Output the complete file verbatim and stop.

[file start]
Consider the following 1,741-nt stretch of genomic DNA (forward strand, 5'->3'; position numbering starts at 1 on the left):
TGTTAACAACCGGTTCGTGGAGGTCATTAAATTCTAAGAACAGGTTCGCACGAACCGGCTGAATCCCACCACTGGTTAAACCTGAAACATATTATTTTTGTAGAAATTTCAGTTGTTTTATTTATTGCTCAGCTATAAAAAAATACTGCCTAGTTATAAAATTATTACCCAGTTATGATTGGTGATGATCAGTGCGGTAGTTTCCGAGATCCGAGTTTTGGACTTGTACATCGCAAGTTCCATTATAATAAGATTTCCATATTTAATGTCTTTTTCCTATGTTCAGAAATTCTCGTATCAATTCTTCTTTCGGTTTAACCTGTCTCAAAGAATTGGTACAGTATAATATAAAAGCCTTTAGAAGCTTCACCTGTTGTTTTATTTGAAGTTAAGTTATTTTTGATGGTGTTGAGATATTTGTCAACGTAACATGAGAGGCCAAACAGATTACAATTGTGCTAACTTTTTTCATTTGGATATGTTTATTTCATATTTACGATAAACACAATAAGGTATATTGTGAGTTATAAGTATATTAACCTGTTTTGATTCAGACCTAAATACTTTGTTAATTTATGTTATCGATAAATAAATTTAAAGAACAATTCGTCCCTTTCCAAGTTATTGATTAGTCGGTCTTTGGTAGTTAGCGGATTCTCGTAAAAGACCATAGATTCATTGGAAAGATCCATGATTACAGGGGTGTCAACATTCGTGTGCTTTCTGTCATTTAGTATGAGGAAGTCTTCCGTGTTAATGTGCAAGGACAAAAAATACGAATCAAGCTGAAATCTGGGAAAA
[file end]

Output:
Consider the following 1,741-nt stretch of genomic DNA (forward strand, 5'->3'; position numbering starts at 1 on the left):
TGTTAACAACCGGTTCGTGGAGGTCATTAAATTCTAAGAACAGGTTCGCACGAACCGGCTGAATCCCACCACTGGTTAAACCTGAAACATATTATTTTTGTAGAAATTTCAGTTGTTTTATTTATTGCTCAGCTATAAAAAAATACTGCCTAGTTATAAAATTATTACCCAGTTATGATTGGTGATGATCAGTGCGGTAGTTTCCGAGATCCGAGTTTTGGACTTGTACATCGCAAGTTCCATTATAATAAGATTTCCATATTTAATGTCTTTTTCCTATGTTCAGAAATTCTCGTATCAATTCTTCTTTCGGTTTAACCTGTCTCAAAGAATTGGTACAGTATAATATAAAAGCCTTTAGAAGCTTCACCTGTTGTTTTATTTGAAGTTAAGTTATTTTTGATGGTGTTGAGATATTTGTCAACGTAACATGAGAGGCCAAACAGATTACAATTGTGCTAACTTTTTTCATTTGGATATGTTTATTTCATATTTACGATAAACACAATAAGGTATATTGTGAGTTATAAGTATATTAACCTGTTTTGATTCAGACCTAAATACTTTGTTAATTTATGTTATCGATAAATAAATTTAAAGAACAATTCGTCCCTTTCCAAGTTATTGATTAGTCGGTCTTTGGTAGTTAGCGGATTCTCGTAAAAGACCATAGATTCATTGGAAAGATCCATGATTACAGGGGTGTCAACATTCGTGTGCTTTCTGTCATTTAGTATGAGGAAGTCTTCCGTGTTAATGTGCAAGGACAAAAAATACGAATCAAGCTGAAATCTGGGAAAA